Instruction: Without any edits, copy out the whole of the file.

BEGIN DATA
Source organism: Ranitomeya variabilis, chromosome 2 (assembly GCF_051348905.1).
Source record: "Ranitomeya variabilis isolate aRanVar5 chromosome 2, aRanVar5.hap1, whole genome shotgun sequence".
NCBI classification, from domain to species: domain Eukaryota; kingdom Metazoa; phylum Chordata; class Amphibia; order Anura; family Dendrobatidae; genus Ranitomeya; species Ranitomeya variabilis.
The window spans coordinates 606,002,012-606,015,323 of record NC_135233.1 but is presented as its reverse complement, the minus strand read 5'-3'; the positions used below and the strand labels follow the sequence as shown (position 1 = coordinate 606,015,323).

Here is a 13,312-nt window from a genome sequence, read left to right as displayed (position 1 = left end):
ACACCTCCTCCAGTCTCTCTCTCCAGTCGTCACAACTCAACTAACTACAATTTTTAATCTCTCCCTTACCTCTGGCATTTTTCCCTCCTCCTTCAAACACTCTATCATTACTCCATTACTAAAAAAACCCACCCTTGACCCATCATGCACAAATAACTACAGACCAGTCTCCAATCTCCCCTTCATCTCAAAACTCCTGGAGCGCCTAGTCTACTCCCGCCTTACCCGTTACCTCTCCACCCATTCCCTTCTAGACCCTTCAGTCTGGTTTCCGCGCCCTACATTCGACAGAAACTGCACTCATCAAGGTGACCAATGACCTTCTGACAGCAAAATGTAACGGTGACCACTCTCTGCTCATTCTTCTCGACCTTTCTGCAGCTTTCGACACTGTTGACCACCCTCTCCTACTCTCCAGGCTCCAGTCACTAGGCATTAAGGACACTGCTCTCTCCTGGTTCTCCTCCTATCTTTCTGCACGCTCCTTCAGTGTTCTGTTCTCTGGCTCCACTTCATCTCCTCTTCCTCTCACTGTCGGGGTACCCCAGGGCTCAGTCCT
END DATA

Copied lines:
Source organism: Ranitomeya variabilis, chromosome 2 (assembly GCF_051348905.1).
Source record: "Ranitomeya variabilis isolate aRanVar5 chromosome 2, aRanVar5.hap1, whole genome shotgun sequence".
NCBI classification, from domain to species: domain Eukaryota; kingdom Metazoa; phylum Chordata; class Amphibia; order Anura; family Dendrobatidae; genus Ranitomeya; species Ranitomeya variabilis.
The window spans coordinates 606,002,012-606,015,323 of record NC_135233.1 but is presented as its reverse complement, the minus strand read 5'-3'; the positions used below and the strand labels follow the sequence as shown (position 1 = coordinate 606,015,323).

Here is a 13,312-nt window from a genome sequence, read left to right as displayed (position 1 = left end):
ACACCTCCTCCAGTCTCTCTCTCCAGTCGTCACAACTCAACTAACTACAATTTTTAATCTCTCCCTTACCTCTGGCATTTTTCCCTCCTCCTTCAAACACTCTATCATTACTCCATTACTAAAAAAACCCACCCTTGACCCATCATGCACAAATAACTACAGACCAGTCTCCAATCTCCCCTTCATCTCAAAACTCCTGGAGCGCCTAGTCTACTCCCGCCTTACCCGTTACCTCTCCACCCATTCCCTTCTAGACCCTTCAGTCTGGTTTCCGCGCCCTACATTCGACAGAAACTGCACTCATCAAGGTGACCAATGACCTTCTGACAGCAAAATGTAACGGTGACCACTCTCTGCTCATTCTTCTCGACCTTTCTGCAGCTTTCGACACTGTTGACCACCCTCTCCTACTCTCCAGGCTCCAGTCACTAGGCATTAAGGACACTGCTCTCTCCTGGTTCTCCTCCTATCTTTCTGCACGCTCCTTCAGTGTTCTGTTCTCTGGCTCCACTTCATCTCCTCTTCCTCTCACTGTCGGGGTACCCCAGGGCTCAGTCCT